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He says.....

In rising and being (though called present participles) there is evidently here no adsignification of time.

Sciger saw plainly the same. 66 Modus non fuit necessarius : unus enim tantum exigitur ob veritatem, indicativus. Cæteri autem ob cammoditatem potius.

And even Perizonius and others who maintain a contrary opinion, are compelled to acknowledge, that....“ Indicativus adhibetur ad indicandam simpliciter rem ipsam.

“ Horum autem participiorum magis promiscuus “ aliquando est usus; tum quia nomina sunt, et

sæpe adhibentur sine ullo temporis respectu aut designatione ; quando scil. ejus distinctio non requiritur.“ Hæc ipsa autem res, h. e. adsignificatio tem

poris, ne quis præcipuam putet, sæpissime “ reperitur neglecta, immo plane extincta.

“ Animadvertendum est, uno in commate sæpe “ diversa notari tempora, atque adeo præsens verè

paricipium posse accedere omnibus omnino pe“ riodis, in quibus etiam de præterita et futura re

agitur. QUIA”.... (Having by compulsion ad. mitted the fact, now come the shallow and shuffling pretences) “ Quia in præterita illa re,

quum gesta est, præsens fuit: et in futura, item præsens erit.

“ Recurrendum denique ad illud etiam.....pre“ sens haberi pro extremo præteriti temporis puncto, “ et primo futuri.

Advenientes dicuntur, non illi tantum qui in s itinere sunt, sed et qui jam pervenerunt in locum

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adjective, as well as the indicative mood adjective. But I deny it to be either. I deny that the present time (or any time) or any manner, is sig. Sied by that which is called (improperly) the indicative mood present tense. And therefore its proper name is merely the verb......indicative, if you plea. 2 : i. e. indicative merely of being a verb.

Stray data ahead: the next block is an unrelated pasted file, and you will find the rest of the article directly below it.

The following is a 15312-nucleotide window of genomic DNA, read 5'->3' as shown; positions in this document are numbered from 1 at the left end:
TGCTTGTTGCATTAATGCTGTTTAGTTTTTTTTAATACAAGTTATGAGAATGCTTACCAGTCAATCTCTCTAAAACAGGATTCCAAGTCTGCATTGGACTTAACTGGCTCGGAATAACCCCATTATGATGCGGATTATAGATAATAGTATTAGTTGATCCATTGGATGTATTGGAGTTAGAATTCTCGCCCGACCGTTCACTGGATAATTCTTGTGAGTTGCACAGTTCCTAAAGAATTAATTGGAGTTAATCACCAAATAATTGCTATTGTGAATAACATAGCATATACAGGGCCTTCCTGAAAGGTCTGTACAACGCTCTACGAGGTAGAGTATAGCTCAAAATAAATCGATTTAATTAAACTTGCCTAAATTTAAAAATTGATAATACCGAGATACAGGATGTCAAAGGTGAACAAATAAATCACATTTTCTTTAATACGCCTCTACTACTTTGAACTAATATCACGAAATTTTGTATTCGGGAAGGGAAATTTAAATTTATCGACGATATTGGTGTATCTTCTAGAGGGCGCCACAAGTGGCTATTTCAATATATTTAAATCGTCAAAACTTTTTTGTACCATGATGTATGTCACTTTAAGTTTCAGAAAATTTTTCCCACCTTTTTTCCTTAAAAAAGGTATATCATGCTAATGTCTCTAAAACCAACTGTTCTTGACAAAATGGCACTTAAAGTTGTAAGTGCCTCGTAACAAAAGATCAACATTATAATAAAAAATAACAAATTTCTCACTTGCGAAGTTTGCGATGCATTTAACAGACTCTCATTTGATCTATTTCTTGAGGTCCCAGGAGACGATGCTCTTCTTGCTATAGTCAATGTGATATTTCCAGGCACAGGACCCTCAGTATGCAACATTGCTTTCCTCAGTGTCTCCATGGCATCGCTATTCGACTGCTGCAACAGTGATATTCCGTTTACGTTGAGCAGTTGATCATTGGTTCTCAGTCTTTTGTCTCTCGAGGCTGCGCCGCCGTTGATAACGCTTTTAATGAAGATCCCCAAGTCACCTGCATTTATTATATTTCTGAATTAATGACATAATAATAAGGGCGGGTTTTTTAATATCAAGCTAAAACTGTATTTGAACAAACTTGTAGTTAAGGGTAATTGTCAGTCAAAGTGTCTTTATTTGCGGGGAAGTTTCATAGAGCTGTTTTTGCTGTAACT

And in this opinion (viz. that there is no adsignification of manner or time in that which is called the indicative mood: and no adsignification of time in that which is called the present participle) I am neither new nor singular: for Sanctius both asserted and proved it by numerous instances in the Latin.

Such as,

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“ Et abfui proficiscens in Græciam.”

Cic. “ Sed postquam amans accessit pretium pollicens." Terent.

66 Ultro ad eam venies indicans te amare." Terent. “ Tum ayri inter se dimicant indurantes attritu arborum costas."

Plin. « Turnum fugientem hæc terra videbit.

Virg. In the same manner we say, • The sun rises every day in the year.” " Justice is at all times mercy.“ Truth is always one and the same from the beginning of the world to the end of it.”

Neither time nor manner is signified by the indicative in these sentences.

Again,.....“ The rising sun always gladdens the " earth."

“ Do justice, justice being at all times, mercy."

“ My argument is of no age nor country, truth being always the same, from the beginning of < the world to the end of it."

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He says.....

In rising and being (though called present participles) there is evidently here no adsignification of time.

Scaliger saw plainly the same. 6. Modus non fuit necessarius : unus enim tantum “ exigitur ob veritatem, indicativus. Cæteri autem ob commoditatem potius.”

And even Perizonius and others who maintain a contrary opinion, are compelled to acknowledge, that....“ Indicativus adhibetur ad indicandam simpliciter rem ipsam.

“ Horum autem participiorum magis promiscuus “ aliquando est usus; tum quia nomina sunt, et

sæpe adhibentur sine ullo temporis respectu aut designatione ; quando scil. ejus distinctio non requiritur.“ Hæc ipsa autem res, h. e. adsignificatio temporis, ne quis præcipuam putet, sæpissime reperitur neglecta, immo plane extincta.

" Animadvertendum est, uno in commate sæpe “ diversa notari tempora, atque adeo præsens verè paricipium posse accedere omnibus omnino